The problem of finding meaningful work in a community context didn’t start with the digital age. Matt Stinchcomb’s approach incorporates an amalgam of diverse social strands. How these strands will come together in Greenhouse Kingston is hard to know. Suffice it to say that GWI represents an ambitious addition to the existing fabric of Kingston organizational life.

The first strand, quintessentially American, may best be represented by Frank Capra’s film It’s a Wonderful Life. Midwestern community banker George Bailey, played by Jimmy Stewart, finds a way through community solidarity to foil the evil intentions of the richest and meanest capitalist in Bedford Falls. It’s not difficult to imagine Matt Stinchcomb playing the Stewart role in a similar script.

The second strand explores alternative institutions. The title of E.F. Schumacher’s book Small Is Beautiful: Economics As If People Mattered provides a clue to the philosophical direction of the western Massachusetts-based Schumacher Center for a New Economics, of which Stinchcomb has been board chairman. Among the group’s strong interests are the local currency, the Berkshare, and the use of blockchain technology for non-institutional transactions.

A mostly European anti-capitalism represented by worker cooperatives and trade unions represents a third strand of GWI thinking. Democratic local institutions built from the ground up are more trustworthy, more participative and more engaging than those offered by classical capitalism. Stinchcomb’s experiences at Etsy, transformed in a few short years from an idealistic leader of the maker economy into a publicly held profit-maximizing corporation, had a significant influence on his thinking.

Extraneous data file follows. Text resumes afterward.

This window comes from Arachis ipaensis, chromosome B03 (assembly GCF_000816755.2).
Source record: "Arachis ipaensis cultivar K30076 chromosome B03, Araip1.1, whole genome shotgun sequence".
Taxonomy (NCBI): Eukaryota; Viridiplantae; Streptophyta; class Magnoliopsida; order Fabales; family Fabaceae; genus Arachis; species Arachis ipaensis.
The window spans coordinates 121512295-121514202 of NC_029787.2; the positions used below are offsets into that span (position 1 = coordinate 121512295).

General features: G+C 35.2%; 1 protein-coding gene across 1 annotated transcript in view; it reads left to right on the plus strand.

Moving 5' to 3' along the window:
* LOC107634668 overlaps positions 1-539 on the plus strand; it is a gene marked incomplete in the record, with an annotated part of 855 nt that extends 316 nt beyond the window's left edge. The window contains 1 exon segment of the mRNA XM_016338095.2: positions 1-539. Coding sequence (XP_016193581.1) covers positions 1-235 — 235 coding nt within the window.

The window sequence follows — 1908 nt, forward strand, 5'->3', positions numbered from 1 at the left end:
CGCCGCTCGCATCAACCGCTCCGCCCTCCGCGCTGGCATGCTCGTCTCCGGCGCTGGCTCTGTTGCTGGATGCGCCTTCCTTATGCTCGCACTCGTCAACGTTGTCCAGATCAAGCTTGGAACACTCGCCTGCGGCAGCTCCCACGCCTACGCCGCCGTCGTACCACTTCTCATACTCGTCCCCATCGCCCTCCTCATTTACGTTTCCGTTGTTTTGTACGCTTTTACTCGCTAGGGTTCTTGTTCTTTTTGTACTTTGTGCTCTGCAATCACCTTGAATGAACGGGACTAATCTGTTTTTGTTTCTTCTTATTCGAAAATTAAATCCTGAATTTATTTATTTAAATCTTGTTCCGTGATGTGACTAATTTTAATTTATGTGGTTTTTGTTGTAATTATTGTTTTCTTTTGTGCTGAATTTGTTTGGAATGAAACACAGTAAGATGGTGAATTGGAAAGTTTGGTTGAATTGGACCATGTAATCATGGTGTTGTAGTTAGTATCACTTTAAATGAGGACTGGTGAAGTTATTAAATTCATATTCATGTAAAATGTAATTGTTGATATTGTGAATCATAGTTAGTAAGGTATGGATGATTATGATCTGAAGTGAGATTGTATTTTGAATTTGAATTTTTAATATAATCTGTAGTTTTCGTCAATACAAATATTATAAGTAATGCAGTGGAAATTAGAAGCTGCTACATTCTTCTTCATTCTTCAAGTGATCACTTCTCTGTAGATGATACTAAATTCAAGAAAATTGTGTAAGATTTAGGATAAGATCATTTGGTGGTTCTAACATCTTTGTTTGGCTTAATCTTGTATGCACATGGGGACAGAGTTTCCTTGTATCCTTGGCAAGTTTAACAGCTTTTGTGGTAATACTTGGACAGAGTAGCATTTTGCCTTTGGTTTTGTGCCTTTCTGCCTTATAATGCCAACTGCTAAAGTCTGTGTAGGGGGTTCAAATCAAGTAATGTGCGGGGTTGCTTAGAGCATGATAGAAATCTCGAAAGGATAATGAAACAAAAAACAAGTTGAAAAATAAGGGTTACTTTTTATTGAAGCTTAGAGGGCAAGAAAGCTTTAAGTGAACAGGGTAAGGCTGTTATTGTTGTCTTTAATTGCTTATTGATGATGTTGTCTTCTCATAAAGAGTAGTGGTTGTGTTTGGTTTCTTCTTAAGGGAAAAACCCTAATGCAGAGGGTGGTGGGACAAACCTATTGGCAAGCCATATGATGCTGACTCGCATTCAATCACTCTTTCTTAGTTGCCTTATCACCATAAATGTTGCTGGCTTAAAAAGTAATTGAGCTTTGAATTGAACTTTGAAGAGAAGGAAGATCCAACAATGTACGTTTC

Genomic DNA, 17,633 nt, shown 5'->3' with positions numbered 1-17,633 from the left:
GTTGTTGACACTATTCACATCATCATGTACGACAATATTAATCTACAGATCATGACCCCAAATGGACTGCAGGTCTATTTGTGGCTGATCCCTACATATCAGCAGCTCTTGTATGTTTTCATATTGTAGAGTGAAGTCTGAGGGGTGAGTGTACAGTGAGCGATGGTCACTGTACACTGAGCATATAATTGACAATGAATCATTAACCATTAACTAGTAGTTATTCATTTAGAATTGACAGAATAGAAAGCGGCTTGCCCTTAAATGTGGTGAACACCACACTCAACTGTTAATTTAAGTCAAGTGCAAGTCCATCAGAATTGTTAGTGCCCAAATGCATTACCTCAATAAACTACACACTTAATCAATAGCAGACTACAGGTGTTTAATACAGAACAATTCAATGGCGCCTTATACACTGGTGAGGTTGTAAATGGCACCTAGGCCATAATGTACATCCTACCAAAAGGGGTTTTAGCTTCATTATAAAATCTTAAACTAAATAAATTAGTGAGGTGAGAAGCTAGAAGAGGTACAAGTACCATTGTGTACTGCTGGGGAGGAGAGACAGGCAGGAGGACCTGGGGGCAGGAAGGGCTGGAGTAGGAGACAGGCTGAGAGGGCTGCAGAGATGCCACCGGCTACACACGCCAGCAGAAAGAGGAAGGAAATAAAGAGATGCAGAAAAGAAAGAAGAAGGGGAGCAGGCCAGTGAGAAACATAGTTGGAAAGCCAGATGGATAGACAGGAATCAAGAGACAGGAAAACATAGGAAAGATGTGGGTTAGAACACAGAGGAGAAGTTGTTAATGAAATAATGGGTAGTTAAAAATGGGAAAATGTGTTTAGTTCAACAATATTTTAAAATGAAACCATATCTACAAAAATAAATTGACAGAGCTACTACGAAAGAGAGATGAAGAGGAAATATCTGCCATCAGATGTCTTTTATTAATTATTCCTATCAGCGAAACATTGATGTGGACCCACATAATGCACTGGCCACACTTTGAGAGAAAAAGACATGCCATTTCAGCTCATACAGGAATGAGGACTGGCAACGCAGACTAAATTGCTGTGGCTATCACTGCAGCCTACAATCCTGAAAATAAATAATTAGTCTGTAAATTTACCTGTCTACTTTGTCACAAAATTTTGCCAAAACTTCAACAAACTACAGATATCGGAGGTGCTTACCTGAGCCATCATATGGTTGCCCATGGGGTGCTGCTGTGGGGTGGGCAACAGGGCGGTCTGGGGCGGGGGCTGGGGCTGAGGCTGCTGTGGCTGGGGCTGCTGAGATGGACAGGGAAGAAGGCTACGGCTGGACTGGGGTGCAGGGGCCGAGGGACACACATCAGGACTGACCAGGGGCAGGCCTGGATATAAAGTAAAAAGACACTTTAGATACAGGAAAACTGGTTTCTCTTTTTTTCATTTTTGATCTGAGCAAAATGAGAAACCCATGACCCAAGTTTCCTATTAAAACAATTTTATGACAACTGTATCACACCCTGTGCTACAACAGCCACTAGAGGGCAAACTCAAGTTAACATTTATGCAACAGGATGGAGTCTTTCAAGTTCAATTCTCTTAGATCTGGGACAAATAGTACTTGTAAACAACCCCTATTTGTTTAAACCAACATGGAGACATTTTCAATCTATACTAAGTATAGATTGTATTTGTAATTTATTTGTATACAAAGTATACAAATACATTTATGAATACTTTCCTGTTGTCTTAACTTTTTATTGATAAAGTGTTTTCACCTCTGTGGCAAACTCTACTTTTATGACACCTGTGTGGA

Finally, there’s a wide streak of zen concepts to Stinchcomb. Zen is not big on preconceptions. “Now here’s my chance to execute my vision for the world — and let’s see if I can do it,” Stinchcomb told an interviewer from Best Self Magazine. “I have no idea what I’m doing and that’s wonderful, because I have real beginner’s mind.” He is on the board of directors of Naropa University in Colorado, historically a leading outpost of radical zen Buddhism in the United States.

The local world can always use new ways of thinking and acting, particularly ways attuned to other elements of economic transformation. The Stanford Business School describes social innovation as “the process of inventing, securing support for, and implementing novel solutions to social needs and problems.”

Shaking society up organizationally as well as interpersonally can be a positive force. An outfit like GWI, which has worked so hard to create a complex fabric of interwoven human connections, can contribute to the spread of new forms of social innovation. Innovative civic engagement is perhaps the most positive when linked through partnerships with a variety of kindred organizations. GWI sees Kingston as a fertile base for its work.

In a recent publication, GWI paints a bleak picture of our present critical time. “An economic system fueled by insatiable greed and growth has left our communities to struggle with ecological devastation, financial inequality, emotional despair and social injustice,” it concludes. But then things brighten up a little. “At the same moment, we feel there is much reason for hope.”